The coronavirus crisis has left fashion retailers in a serious cash crunch—and though many are hoping to drum up new funds to pay down debt, how they’re going about it reveals much about their bottom lines.
Gap Inc. and Farfetch Ltd. are just two of the clothing sellers that recently priced new offerings, on the heels of similar moves by Macy’s Inc., American Eagle Outfitters Inc., Nordstrom Inc. and VF Corp. And the difference between how Gap and Farfetch approach their offerings says something about whetting the investor appetite for risk.
Gap continues to struggle with the current retail environment, indicating as much last week when it skipped $115 million in April rent payments and sounded the alarm on the possibility its financial engine was running out of gas.
Like many of its peers, the San Francisco-based clothing retailer has already drawn down its entire $500 million availability from a revolving credit line and slashed various components of its operating budget. Now it seeks to raise $2.25 billion of senior secured notes in the form of junk bonds, up from an originally planned raise of $2 billion.
Gap said it priced an offering of $500 million aggregate principal amount of its 8.375 percent senior secured notes due 2023, $750 million of its 8.625 percent senior secured notes due 2025 and $1 billion of its 8.875 percent senior secured notes due 2027. Part of the net proceeds, after payment of fees connected to the offering, will be used to pay down the $500 million it drew from is credit revolver, plus refinance its 5.95 percent notes due April 2021. The balance will be used for general corporate purposes.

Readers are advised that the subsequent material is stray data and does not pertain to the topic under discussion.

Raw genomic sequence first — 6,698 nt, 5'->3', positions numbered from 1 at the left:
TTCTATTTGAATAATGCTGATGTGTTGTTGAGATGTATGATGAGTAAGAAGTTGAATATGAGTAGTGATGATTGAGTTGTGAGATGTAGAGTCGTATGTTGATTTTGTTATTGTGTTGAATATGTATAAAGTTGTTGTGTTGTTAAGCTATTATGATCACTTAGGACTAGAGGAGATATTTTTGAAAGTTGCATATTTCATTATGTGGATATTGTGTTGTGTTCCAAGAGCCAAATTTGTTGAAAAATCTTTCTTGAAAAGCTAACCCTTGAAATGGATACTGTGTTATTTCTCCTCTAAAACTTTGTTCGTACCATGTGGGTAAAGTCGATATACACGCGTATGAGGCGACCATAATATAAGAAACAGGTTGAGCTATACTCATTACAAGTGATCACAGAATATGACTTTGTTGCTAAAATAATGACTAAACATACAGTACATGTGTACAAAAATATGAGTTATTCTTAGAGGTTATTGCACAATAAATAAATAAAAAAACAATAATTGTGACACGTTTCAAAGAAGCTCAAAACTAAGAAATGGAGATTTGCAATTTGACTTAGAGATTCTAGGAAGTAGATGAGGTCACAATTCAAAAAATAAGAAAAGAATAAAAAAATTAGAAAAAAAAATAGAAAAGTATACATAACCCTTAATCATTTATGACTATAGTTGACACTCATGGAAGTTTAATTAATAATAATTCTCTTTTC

The offering for all notes are expected to close on May 7.
The notes are guaranteed on a senior secured basis by a first priority security interest in certain of Gap’s real property, plus a lien on its intellectual property, equipment, investment property and other intangibles.
Essentially, Gap is now up to its eyeballs in debt.
Two ratings firms last month had already cut Gap’s credit rating and moved it into junk territory. While the new offerings inject much-needed liquidity, they also add formidable debt leverage, not to mention tie up assets that it can’t sell to raise new cash if the situation worsens.
Farfetch, meanwhile, brings a vastly different financial fortune to the table. And the structure of its online platform offers an advantage that store-based merchants can’t compete with. The luxury platform’s note offering, which doesn’t need to be secured by assets, is essentially based on a promise to repay the debt.
The fashion marketplace platform on Monday priced an offering of $300 million principal amount of convertible senior notes due May 2027 in a private placement, unless earlier converted, repurchased or redeemed. Initial purchasers also have the option to purchase under certain conditions up to an additional $45 million principal amount of notes. The notes will be convertible into cash, Farfetch’s Class A ordinary shares or a combination of cash and shares, at the company’s election.
What’s different from Gap’s situation is that the Farfetch notes are senior unsecured obligations. Interest accrual is payable semiannually, and there’s a provision that if certain events qualify as a “fundamental change,” note holders may require Farfetch to repurchase their notes for cash under certain terms.
Net proceeds from the sale of the private placement will be used to fund general corporate purposes, Farfetch said.